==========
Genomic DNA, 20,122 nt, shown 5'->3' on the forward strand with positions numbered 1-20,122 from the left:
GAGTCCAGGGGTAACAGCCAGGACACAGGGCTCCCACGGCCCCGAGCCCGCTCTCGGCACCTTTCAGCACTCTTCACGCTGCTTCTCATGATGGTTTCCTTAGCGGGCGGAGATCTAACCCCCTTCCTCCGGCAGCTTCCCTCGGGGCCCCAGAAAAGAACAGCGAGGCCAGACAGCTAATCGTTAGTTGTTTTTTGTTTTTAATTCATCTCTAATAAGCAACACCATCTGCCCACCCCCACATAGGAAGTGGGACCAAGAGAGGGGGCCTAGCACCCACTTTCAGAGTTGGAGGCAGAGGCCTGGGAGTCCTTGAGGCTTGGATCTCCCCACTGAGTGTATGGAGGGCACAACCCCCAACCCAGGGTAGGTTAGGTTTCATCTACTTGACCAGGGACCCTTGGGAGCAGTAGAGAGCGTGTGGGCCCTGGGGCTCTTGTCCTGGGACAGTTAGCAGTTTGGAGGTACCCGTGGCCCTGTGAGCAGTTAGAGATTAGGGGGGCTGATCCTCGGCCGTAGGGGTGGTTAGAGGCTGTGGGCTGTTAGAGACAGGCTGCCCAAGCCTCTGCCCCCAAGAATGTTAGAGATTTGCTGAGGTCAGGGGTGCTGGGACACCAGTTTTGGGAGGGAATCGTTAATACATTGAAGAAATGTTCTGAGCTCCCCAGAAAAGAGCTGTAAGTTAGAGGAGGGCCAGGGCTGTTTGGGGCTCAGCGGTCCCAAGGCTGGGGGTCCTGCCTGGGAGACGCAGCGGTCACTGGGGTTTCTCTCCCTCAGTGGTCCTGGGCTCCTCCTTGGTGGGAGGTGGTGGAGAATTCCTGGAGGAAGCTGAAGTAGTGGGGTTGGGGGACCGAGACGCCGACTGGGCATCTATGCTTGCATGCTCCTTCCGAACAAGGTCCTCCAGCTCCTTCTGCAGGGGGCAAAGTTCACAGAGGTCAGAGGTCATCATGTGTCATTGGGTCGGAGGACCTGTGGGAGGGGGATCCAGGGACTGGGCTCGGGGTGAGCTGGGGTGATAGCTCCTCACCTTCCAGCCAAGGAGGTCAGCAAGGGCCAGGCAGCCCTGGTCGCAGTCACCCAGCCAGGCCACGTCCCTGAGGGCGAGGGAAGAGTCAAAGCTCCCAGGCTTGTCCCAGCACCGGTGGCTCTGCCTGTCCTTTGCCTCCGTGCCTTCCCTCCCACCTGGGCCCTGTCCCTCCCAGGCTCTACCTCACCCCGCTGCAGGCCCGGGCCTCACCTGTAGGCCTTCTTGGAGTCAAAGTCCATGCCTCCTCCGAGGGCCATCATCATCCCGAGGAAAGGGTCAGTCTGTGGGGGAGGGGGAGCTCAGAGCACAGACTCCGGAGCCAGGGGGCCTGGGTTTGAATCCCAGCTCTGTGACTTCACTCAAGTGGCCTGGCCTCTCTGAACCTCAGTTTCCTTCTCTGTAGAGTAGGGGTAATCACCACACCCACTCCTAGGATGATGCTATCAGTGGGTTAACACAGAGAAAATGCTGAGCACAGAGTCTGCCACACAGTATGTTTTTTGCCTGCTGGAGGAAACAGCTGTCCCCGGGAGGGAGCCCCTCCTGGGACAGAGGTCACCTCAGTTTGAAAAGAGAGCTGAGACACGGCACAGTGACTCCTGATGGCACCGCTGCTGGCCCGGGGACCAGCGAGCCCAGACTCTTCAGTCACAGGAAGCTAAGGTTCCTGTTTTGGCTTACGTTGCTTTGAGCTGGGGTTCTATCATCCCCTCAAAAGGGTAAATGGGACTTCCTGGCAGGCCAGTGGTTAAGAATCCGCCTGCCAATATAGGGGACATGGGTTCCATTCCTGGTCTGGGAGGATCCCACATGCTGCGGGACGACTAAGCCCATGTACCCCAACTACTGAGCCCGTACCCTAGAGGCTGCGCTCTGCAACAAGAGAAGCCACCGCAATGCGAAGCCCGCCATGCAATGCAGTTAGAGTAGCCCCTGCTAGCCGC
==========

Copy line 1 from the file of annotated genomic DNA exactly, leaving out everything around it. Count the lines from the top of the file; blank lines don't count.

Genomic DNA, 20,122 nt, shown 5'->3' on the forward strand with positions numbered 1-20,122 from the left: